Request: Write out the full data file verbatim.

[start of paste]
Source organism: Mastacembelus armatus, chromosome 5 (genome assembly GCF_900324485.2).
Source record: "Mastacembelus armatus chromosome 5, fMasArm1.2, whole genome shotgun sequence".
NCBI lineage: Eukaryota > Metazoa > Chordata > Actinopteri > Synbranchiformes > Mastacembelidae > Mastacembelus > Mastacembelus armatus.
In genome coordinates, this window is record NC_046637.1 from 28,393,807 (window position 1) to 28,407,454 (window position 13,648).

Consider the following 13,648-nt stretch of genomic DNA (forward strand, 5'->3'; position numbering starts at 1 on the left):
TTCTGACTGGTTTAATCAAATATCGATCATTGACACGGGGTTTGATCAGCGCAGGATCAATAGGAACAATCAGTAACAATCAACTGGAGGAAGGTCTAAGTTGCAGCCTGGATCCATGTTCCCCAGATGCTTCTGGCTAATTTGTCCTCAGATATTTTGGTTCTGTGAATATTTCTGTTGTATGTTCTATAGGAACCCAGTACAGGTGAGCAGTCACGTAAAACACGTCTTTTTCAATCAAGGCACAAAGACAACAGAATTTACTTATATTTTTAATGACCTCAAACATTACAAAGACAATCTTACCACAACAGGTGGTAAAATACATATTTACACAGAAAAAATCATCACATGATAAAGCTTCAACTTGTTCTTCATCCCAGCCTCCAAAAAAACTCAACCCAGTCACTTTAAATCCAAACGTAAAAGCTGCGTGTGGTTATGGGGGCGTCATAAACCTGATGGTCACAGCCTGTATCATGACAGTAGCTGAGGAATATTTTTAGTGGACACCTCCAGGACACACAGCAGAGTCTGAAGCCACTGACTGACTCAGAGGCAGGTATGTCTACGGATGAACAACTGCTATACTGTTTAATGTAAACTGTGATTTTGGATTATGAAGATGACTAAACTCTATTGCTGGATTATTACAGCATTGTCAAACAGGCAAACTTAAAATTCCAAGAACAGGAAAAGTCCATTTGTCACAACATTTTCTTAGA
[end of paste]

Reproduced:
Source organism: Mastacembelus armatus, chromosome 5 (genome assembly GCF_900324485.2).
Source record: "Mastacembelus armatus chromosome 5, fMasArm1.2, whole genome shotgun sequence".
NCBI lineage: Eukaryota > Metazoa > Chordata > Actinopteri > Synbranchiformes > Mastacembelidae > Mastacembelus > Mastacembelus armatus.
In genome coordinates, this window is record NC_046637.1 from 28,393,807 (window position 1) to 28,407,454 (window position 13,648).

Consider the following 13,648-nt stretch of genomic DNA (forward strand, 5'->3'; position numbering starts at 1 on the left):
TTCTGACTGGTTTAATCAAATATCGATCATTGACACGGGGTTTGATCAGCGCAGGATCAATAGGAACAATCAGTAACAATCAACTGGAGGAAGGTCTAAGTTGCAGCCTGGATCCATGTTCCCCAGATGCTTCTGGCTAATTTGTCCTCAGATATTTTGGTTCTGTGAATATTTCTGTTGTATGTTCTATAGGAACCCAGTACAGGTGAGCAGTCACGTAAAACACGTCTTTTTCAATCAAGGCACAAAGACAACAGAATTTACTTATATTTTTAATGACCTCAAACATTACAAAGACAATCTTACCACAACAGGTGGTAAAATACATATTTACACAGAAAAAATCATCACATGATAAAGCTTCAACTTGTTCTTCATCCCAGCCTCCAAAAAAACTCAACCCAGTCACTTTAAATCCAAACGTAAAAGCTGCGTGTGGTTATGGGGGCGTCATAAACCTGATGGTCACAGCCTGTATCATGACAGTAGCTGAGGAATATTTTTAGTGGACACCTCCAGGACACACAGCAGAGTCTGAAGCCACTGACTGACTCAGAGGCAGGTATGTCTACGGATGAACAACTGCTATACTGTTTAATGTAAACTGTGATTTTGGATTATGAAGATGACTAAACTCTATTGCTGGATTATTACAGCATTGTCAAACAGGCAAACTTAAAATTCCAAGAACAGGAAAAGTCCATTTGTCACAACATTTTCTTAGA